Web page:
RBS rated third worst in EU financial stress test

Lamont: Smaller banks worse. Picture: Getty
Lamont: Smaller banks worse. Picture: Getty
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Stress tests on major European banks reveal that RBS would be the third worst hit in a new economic crisis.

RBS, which taxpayers own 73 per cent of, fared comparatively poorly in a survey by the European Banking Authority which looked at how much capital would be used up in adverse economic conditions.

The tests estimated the capital levels of RBS would drop by 7.5 per cent, the third biggest decline of the 51 banks investigated.

But Tory former chancellor Lord Lamont urged people not to be overly concerned about the bank’s position as he warned the real danger to the European economy came from continental institutions.

“It had the third biggest impact on its capital, but it is still well above the minimum capital that would be required.

“It has tier one equity capital even after the stress tests of over 7 per cent, where the minimum is around 4 per cent.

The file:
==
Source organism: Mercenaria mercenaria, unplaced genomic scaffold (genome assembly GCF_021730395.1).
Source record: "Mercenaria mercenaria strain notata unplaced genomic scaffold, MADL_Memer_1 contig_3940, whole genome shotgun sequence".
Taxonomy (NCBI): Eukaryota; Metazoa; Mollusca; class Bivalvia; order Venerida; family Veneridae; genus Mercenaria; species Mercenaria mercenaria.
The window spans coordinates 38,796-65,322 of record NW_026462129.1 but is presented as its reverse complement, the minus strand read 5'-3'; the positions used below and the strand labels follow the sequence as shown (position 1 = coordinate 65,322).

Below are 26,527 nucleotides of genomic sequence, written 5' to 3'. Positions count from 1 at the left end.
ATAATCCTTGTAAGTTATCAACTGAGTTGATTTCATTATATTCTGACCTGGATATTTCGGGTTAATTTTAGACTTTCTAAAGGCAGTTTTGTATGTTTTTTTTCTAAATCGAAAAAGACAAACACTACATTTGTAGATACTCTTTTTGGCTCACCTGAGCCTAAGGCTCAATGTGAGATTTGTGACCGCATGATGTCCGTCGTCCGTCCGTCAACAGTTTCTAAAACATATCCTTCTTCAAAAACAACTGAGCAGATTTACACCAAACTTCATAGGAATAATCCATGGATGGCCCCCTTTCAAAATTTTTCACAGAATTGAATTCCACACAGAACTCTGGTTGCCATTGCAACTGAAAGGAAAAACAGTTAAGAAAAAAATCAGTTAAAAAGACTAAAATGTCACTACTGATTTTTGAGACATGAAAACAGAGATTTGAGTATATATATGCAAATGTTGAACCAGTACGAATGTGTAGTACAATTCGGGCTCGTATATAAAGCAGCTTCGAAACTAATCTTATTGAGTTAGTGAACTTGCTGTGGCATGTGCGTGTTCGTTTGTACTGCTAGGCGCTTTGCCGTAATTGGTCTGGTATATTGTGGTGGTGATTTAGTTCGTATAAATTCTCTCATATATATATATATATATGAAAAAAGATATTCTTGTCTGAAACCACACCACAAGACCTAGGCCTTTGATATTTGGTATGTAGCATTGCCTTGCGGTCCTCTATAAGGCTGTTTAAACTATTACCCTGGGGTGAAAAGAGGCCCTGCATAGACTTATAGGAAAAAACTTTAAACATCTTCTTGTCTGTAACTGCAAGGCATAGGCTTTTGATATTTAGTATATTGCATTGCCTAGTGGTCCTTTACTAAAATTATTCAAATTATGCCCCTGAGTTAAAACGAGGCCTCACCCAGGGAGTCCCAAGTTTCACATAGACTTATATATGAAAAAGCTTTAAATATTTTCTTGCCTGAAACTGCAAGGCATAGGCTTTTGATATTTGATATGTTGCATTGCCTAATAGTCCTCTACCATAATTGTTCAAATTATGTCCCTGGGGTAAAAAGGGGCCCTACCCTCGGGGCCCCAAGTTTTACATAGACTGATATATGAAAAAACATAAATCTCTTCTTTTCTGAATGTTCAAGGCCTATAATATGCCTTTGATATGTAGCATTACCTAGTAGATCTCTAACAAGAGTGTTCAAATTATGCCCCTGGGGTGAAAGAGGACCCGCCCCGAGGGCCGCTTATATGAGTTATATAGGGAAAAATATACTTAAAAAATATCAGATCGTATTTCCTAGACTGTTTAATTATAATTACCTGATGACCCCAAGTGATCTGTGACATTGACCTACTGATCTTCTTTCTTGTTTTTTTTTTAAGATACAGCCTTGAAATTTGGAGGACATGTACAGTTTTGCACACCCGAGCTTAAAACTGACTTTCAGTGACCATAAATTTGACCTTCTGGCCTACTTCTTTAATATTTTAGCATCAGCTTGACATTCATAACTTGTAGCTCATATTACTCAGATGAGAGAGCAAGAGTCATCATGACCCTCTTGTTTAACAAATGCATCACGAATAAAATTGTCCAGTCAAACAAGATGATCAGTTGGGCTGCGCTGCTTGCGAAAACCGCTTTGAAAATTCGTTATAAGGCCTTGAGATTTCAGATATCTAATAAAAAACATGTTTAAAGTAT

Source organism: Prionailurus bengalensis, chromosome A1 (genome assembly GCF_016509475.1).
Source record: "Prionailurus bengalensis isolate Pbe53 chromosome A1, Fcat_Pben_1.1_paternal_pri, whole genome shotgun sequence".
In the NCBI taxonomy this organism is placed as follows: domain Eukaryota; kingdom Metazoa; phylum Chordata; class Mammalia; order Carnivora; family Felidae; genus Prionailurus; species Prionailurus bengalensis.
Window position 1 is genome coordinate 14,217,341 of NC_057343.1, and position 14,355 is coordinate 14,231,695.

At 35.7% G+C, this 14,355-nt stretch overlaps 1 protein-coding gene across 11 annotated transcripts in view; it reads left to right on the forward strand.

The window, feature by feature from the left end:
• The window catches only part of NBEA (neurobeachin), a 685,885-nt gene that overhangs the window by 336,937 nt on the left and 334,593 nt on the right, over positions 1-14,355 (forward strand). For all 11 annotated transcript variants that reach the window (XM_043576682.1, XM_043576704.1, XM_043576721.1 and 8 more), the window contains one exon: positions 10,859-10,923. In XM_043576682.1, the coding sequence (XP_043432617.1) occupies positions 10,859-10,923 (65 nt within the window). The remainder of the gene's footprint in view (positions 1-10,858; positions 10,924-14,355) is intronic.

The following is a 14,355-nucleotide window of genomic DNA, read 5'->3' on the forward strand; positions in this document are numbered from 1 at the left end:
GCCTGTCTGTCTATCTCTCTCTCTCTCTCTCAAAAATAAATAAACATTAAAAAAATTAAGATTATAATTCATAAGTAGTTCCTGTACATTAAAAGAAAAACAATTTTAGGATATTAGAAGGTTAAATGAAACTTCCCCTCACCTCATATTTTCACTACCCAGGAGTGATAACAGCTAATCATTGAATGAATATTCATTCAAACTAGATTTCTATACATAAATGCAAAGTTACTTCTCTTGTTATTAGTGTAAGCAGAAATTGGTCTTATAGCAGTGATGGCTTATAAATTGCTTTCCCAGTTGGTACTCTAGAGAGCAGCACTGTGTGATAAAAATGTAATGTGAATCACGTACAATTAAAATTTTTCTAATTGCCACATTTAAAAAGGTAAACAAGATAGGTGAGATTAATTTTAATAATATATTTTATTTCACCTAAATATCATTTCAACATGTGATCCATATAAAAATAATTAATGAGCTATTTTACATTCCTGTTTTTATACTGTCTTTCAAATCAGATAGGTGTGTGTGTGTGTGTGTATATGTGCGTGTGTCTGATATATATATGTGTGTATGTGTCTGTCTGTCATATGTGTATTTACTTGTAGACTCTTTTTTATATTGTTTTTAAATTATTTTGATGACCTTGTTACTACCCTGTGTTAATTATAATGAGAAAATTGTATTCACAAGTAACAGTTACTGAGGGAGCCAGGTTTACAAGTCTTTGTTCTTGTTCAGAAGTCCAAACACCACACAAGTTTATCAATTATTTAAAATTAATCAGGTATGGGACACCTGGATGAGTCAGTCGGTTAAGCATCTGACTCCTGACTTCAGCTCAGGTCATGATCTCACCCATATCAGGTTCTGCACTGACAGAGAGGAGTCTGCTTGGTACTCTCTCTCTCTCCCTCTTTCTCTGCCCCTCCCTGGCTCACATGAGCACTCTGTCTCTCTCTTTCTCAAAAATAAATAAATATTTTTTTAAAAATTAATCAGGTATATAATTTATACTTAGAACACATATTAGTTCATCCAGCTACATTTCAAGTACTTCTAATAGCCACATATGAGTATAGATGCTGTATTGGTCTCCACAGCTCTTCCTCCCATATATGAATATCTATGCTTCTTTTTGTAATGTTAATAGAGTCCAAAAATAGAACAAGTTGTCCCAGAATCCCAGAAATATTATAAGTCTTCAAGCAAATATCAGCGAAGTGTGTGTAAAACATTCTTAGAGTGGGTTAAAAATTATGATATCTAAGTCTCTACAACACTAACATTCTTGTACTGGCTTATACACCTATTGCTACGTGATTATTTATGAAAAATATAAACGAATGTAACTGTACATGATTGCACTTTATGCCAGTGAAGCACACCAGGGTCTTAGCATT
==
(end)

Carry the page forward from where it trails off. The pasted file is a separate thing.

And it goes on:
“So, I think there is work to be done, but I think actually the focus of attention is more on other banks – and also on the banks that weren’t included in these stress tests.

“These stress tests covered the 51 largest banks in Europe, whereas the concern has been in a number of countries, Italy, Germany, but also Portugal and Greece, who are excluded from these tests because their banks were too small. That is where it is thought there is a lot of weakness in the European banking system,” the Tory peer said.

Lord Lamont warned that the situation in Italy and other countries “could create a real political crisis” for Europe which would impact on the UK.

RBS chief financial officer Ewen Stevenson said: “The EBA stress test results demonstrate our continued progress towards transforming the balance sheet to being safe and sustainable. We are confident that in delivering our strategy, we will transform RBS into a low risk, resilient bank.”

The Bank of England said the stress tests on big British financial institutions “provide evidence that major UK banks have the resilience necessary to maintain lending to the real economy, even in a macroeconomic stress scenario”.